The Dow's 2 Biggest Losers

The technology sector provided the three biggest percentage losers in the Dow index (INDEX: ^DJI) , which gained 0.6% today. The guilty three were International Business Machines, Cisco Systems (NAS: CSCO) and Intel (NAS: INTC) . Not surprisingly, tech was also the worst-performing sector in the S&P 500 (INDEX: ^GSPC) .

For Cisco, even news that the company has promoted two senior executives to the role of 'president' --reported after the close of the regular session during which shares were down 0.2% --provided no lift to the stock in after hours. The dual promotions appear to be a sharpening of the network equipment maker's succession strategy, despite CEO John Chambers' assurance in an interview that "It's not a two-horse race at all, and it's not a race."

Perhaps the market is concerned with the risks associated with any change in the C-suite. After all, as our Foolish technology analyst wrote in our premium report on Cisco: "Whether Cisco can make good on its market position and considerable resources is a function of how well management performs, and no one on Cisco's team matters more than CEO John Chambers." To understand the opportunity Cisco represents, and receive a full year of updates, click here to order your premium report now.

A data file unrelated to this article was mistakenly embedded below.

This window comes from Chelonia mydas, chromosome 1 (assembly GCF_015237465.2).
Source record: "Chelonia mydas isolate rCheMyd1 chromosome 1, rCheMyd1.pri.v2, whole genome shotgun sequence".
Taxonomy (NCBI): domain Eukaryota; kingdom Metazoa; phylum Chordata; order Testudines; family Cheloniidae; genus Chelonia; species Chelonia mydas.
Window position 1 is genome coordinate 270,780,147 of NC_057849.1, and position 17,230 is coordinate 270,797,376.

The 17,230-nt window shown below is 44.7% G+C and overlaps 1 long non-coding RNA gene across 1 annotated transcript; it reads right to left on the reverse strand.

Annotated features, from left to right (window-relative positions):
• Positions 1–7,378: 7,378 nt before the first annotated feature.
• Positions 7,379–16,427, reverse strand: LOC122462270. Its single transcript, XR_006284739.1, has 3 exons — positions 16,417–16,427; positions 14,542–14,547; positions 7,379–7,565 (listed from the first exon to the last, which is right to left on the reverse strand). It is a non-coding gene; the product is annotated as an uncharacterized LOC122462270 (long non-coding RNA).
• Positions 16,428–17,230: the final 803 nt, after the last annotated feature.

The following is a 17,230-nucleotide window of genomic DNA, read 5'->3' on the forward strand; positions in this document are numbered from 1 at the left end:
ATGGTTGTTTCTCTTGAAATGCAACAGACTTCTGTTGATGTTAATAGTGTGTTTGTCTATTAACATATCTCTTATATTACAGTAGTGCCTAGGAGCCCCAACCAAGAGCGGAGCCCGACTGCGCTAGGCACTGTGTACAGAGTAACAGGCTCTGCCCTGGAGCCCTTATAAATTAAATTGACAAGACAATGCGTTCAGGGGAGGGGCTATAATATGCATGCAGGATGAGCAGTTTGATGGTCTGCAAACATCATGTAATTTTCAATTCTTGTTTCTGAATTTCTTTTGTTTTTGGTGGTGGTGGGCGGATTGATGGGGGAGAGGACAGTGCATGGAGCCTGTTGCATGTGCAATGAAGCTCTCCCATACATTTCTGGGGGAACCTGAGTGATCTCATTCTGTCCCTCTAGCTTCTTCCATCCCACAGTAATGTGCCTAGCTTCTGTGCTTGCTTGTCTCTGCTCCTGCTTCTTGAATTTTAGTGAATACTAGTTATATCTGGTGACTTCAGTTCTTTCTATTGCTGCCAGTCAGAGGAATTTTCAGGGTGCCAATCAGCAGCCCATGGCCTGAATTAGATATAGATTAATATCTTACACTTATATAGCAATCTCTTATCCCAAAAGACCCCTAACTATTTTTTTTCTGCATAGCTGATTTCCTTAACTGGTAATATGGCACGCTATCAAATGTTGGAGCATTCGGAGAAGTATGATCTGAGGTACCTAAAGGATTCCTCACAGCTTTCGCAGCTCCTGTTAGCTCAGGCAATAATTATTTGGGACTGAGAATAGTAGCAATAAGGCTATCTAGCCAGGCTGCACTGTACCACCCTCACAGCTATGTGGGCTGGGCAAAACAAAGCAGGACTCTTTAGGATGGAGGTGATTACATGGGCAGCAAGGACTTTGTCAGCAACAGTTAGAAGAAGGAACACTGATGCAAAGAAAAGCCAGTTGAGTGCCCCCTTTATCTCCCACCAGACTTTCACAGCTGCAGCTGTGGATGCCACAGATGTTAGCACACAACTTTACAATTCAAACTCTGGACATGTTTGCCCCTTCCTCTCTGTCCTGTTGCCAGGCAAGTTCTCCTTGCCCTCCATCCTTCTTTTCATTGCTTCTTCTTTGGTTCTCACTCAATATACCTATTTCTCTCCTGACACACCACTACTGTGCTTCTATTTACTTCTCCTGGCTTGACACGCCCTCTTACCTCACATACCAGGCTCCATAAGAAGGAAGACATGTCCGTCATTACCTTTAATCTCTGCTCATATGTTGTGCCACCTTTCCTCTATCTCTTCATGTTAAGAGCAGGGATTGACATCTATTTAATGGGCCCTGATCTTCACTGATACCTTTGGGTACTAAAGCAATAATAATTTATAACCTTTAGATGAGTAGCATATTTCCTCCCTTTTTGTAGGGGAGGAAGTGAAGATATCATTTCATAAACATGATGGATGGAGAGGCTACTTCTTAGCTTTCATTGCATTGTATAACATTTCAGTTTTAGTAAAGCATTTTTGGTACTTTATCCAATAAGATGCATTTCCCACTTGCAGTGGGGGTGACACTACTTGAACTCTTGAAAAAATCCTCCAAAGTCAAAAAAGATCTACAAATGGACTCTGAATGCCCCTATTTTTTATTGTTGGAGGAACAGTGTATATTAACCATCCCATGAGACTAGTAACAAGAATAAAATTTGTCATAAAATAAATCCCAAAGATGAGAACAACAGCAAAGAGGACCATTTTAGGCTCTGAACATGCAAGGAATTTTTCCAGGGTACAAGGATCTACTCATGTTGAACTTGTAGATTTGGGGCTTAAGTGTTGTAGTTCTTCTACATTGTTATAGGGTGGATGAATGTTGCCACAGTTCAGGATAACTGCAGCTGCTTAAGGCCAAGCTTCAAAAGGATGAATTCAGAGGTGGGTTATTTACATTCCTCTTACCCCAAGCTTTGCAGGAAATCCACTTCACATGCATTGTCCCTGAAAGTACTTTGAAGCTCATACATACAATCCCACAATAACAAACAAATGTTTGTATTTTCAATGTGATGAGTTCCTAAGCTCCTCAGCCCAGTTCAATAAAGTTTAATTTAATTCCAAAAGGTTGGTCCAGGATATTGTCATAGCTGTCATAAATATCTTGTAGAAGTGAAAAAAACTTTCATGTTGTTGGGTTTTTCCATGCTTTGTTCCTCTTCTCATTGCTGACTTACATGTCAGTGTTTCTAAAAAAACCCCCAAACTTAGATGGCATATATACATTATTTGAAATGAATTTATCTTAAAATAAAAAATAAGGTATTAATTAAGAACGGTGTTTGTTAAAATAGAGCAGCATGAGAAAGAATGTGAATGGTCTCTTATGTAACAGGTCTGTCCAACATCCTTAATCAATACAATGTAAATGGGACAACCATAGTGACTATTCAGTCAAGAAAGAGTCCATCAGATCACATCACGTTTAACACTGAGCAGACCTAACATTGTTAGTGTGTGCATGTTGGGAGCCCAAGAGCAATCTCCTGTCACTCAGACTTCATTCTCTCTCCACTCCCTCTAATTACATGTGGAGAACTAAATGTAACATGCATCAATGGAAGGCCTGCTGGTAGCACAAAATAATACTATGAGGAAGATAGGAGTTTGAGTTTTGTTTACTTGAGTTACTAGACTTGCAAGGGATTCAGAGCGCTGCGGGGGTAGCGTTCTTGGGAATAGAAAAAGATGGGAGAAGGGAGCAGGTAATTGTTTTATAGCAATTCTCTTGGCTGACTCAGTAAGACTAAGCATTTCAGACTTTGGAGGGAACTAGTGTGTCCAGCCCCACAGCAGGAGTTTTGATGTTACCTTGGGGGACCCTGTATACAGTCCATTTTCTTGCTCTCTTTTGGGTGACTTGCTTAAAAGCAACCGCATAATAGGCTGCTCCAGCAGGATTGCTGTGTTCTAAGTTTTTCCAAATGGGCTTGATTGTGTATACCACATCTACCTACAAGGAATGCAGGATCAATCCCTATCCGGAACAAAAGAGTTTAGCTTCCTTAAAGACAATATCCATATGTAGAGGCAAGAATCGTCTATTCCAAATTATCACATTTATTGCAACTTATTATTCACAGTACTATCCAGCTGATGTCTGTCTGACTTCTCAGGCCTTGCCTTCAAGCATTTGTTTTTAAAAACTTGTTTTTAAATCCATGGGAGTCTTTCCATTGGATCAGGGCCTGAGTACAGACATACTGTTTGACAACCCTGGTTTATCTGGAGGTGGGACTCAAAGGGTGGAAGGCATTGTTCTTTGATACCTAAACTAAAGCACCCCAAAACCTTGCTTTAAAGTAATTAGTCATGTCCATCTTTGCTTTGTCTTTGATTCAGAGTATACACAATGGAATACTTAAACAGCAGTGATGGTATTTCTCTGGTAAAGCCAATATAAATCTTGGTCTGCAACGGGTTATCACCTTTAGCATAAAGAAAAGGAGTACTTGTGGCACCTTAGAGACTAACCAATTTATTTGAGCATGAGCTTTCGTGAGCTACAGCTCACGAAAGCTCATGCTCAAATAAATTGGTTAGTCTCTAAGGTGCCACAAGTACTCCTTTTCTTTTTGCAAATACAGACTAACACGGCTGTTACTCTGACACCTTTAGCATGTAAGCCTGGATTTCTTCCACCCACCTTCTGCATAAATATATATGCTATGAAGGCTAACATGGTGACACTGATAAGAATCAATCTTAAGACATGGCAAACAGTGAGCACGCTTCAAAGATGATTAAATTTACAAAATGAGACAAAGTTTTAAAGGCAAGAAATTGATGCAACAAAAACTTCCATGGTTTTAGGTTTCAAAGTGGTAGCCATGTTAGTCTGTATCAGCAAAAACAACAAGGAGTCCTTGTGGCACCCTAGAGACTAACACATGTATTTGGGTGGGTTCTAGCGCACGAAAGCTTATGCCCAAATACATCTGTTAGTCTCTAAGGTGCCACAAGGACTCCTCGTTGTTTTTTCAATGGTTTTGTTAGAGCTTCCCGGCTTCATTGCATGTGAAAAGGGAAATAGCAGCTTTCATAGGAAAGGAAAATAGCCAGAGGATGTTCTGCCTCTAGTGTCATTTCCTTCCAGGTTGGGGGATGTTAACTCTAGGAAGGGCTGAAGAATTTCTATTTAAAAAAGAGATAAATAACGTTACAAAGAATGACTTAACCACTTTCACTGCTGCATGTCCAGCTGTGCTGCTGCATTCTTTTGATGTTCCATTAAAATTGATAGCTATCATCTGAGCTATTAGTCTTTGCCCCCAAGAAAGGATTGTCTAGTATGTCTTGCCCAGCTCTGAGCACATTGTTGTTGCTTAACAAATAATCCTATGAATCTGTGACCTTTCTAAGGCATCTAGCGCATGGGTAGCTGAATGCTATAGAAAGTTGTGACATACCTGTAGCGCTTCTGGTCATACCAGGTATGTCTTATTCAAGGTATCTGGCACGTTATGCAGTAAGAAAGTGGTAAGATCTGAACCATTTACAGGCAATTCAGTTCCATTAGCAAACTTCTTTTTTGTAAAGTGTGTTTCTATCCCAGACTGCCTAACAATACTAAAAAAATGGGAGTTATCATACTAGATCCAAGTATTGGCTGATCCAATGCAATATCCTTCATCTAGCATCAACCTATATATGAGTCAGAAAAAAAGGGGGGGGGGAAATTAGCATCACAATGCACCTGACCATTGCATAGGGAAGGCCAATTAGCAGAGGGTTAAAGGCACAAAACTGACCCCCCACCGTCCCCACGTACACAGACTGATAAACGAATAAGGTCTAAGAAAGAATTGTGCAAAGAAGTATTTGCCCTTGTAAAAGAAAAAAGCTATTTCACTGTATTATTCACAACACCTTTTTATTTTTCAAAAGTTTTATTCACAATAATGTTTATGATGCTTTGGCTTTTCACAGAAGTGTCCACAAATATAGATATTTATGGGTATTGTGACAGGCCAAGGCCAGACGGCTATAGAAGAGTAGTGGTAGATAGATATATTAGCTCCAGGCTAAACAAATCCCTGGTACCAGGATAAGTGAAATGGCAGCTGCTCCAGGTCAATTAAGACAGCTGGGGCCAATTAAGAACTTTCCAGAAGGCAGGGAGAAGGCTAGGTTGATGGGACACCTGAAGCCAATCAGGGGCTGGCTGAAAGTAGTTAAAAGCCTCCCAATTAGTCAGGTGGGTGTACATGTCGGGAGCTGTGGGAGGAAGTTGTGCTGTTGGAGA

Meanwhile, chipmaker Intel was the worst-performing Dow stock, losing 0.4%. I suspect that the loss was linked to the news, first reported after market hours on Wednesday, that chip manufacturing equipment producer Applied Materials will cut 6% to 9% of its global workforce in response to sluggish demand. Applied Materials counts Intel among its customers.

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Fool contributorAlex Dumortierholds no position in any company mentioned.Click hereto see his holdings and a short bio; you can follow him@longrunreturns. The Motley Fool owns shares of Cisco Systems, and Intel.Motley Fool newsletter serviceshave recommended buying shares of Intel.Motley Fool newsletter serviceshave recommended creating a synthetic long position in International Business Machines. The Motley Fool has adisclosure policy.We Fools may not all hold the same opinions, but we all believe thatconsidering a diverse range of insightsmakes us better investors. Try any of our Foolish newsletter servicesfree for 30 days.

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